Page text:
* Prospectors count on a rebound in coking coal price
* Say majors like BHP, Peabody have cornered Australia
* High costs in Australia also push prospectors to look abroad
* Places like Siberia, Kyrgyzstan offer lower cost base
By James Regan
SYDNEY, Sept 27 (Reuters) - Betting on a recovery in the price of metallurgical coal, at least a dozen Australian prospectors are scouring the globe for mines to dig, locked out of a home market by bigger rivals.
The firms listed on the Australian Securities Exchange with a combined market capitalisation of about A$800 million ($748.68 million) are opting to explore Siberian tundra, South American jungles, Mongolian deserts and other far-flung locations.
Australia has the world’s biggest reserves of metallurgical, or coking, coal and is well placed to supply China and Japan, the leading importers of the fuel used in steel making. So why are Australian prospectors heading overseas?
“The coking coal industry in Australia is dominated by the mega companies -- the likes of BHP Billiton Glencore Xstrata, Peabody and Rio Tinto ,” said Alex Molyeneux, managing director of Celsius Coal , which is prospecting in the Kyrgyzstan. “And the majors also sit on most new prospective deposits.”
Instead of looking in its own backyard, Perth-based Celsius is mapping out a 500-million tonne project in the central Asian country, an unfathomable development in Australia for a company capitalised at only A$50 million.
“There is no high-yield coking coal deposit of a comparable size in Australia in the hands of a junior like us,” Molyeneux said. “It’s an opportunity that doesn’t exist.”
Another reason for ditching Australia: sky-high mine costs.
“Australia’s got some of the highest mining costs in the world,” says David Fawcett, chairman of Jameson Resources Ltd , which divested its Australian holdings in 2007 and now owns two coal prospects in western Canada. “Australia’s no place for small hopefuls like us just starting out.”
Western Canada is becoming a sought-after place for developing new coking coal mines, with minnows like Jameson exploring side-by-side with titans like Teck Resources Ltd , Glencore Xstrata and Walter Energy Inc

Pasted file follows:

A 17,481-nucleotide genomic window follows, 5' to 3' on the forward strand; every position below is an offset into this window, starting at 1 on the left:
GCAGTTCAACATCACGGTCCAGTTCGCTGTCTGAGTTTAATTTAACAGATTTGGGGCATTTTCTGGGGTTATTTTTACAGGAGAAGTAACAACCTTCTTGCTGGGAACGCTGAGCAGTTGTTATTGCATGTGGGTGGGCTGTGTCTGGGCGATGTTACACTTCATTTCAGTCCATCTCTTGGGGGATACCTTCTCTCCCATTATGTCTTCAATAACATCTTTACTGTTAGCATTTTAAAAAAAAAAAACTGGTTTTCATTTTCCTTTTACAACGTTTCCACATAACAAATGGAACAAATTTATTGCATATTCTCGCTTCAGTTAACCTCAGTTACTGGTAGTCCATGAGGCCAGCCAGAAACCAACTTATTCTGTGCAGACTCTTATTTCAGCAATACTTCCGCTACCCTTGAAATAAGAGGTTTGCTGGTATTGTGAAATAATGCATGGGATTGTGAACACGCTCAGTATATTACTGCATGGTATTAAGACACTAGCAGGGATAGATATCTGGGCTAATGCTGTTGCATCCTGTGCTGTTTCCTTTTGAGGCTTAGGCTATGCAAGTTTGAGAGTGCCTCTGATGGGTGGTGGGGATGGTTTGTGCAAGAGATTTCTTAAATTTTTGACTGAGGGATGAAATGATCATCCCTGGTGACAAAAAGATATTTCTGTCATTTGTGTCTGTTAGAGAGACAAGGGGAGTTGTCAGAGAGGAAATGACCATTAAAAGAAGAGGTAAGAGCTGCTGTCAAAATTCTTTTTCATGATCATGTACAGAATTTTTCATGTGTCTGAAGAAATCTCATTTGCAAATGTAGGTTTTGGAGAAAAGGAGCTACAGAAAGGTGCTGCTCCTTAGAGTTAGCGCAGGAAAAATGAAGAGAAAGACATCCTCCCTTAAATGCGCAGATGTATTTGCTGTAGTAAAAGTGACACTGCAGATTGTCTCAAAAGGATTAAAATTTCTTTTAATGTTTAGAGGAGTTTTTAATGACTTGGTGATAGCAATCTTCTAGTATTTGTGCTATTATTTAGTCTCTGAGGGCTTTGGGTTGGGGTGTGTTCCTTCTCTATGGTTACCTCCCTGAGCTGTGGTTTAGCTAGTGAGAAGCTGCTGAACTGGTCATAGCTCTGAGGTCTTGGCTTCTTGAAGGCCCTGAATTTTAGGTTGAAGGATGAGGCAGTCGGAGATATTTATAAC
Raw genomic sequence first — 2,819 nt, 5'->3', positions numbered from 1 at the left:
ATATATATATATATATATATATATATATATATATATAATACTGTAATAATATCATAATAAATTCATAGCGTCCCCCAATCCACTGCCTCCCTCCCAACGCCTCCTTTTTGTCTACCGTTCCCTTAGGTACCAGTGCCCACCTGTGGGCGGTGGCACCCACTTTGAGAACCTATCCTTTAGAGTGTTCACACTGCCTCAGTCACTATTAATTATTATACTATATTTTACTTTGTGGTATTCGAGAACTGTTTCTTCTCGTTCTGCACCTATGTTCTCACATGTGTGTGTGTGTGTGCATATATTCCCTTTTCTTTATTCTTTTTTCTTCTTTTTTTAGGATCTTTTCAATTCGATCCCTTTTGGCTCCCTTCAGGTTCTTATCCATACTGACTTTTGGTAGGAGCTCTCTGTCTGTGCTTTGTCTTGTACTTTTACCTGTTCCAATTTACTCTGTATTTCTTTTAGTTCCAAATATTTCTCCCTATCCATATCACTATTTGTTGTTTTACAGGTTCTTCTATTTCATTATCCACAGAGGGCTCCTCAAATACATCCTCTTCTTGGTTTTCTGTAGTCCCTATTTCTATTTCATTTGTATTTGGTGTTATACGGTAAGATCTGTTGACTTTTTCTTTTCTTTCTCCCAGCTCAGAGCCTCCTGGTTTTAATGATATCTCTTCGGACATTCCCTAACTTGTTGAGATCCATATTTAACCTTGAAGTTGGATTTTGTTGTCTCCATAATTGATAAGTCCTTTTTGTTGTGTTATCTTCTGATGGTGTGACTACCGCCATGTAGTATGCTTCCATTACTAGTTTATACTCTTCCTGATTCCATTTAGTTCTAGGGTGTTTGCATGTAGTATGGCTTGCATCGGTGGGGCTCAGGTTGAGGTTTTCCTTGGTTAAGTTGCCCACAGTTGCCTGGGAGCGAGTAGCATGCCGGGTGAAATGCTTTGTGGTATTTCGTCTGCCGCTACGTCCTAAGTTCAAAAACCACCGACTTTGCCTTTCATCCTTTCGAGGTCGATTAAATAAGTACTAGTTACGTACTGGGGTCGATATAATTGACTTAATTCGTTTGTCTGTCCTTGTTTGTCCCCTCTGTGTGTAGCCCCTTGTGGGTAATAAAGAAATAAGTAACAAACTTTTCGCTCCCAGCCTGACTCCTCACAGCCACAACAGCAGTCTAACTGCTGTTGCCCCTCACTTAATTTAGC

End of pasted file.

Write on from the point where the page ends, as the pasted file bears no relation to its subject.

“These coalfields offer established rail and port infrastructure, a low sovereign risk environment and have moved significantly down the cost curve,” said Mark Savich, a mining analyst for Black Swan Equities.
Jameson will only need to dig between eight and nine cubic meters of dirt to extract a tonne of coal from its Crown Mountain mine in British Colombia, says Fawcett. By comparison, the average in Australia is between 11 and 13 cubic meters.
“That can represent a big difference in cost,” Fawcett says.
Metallurgical coal prices worldwide hit the skids as demand from steel producers dropped off, leaving up to half of all Australia coal mines running at a loss.
It costs about $160 a tonne to produce coal in Australia compared with $50-$100 in places like Mongolia and Russia.
The junior miners say they are detecting signs of a resurgence in demand as steel production increases across Asia.
China’s imports rose seven-fold from 2008 to 2012 to 54 million tonnes, matching top importer Japan, trade data shows.
China’s largest steel maker, Baoshan Iron and Steel , believes it will be five more years before China’s annual steel output peaks at 825 million tonnes.
Meanwhile, new mega-steel mills are under construction in landlocked Central Asia, where big coal miners have no established seaborne trade routes, providing ample opportunities for upstarts.
“If it requires developing a Mongolian or a Kyrgyz asset and it’s going to be land-based export to China, they don’t want it,” says Molyeneux. “Their models are all based on shipping to and from established ports and all the better for us.”
Coking coal prices tumbled to $137 per tonne in August, a 14 percent drop since the beginning of the year.
BHP, the world’s biggest exporter of coking coal, this month settled Australia contracts at $151.89 a tonne, a five-month high, suggesting the market may have bottomed.
Another telltale sign: Baltic freight rates rose 16.4 percent over last week, and are now two-thirds above August.
Not everyone is convinced.
Rating Agency Moody’s sees coking coal averaging $140-$145 a tonne during the second half. Better than August but still down from an average of $158 a tonne in the first half.
But even at those prices, juniors see profit margins.
Tigers Realm Coal is hoping to mine high-quality coking coal from Soviet-era deposits found in the Chukotka Province of Siberia for around $100 a tonne.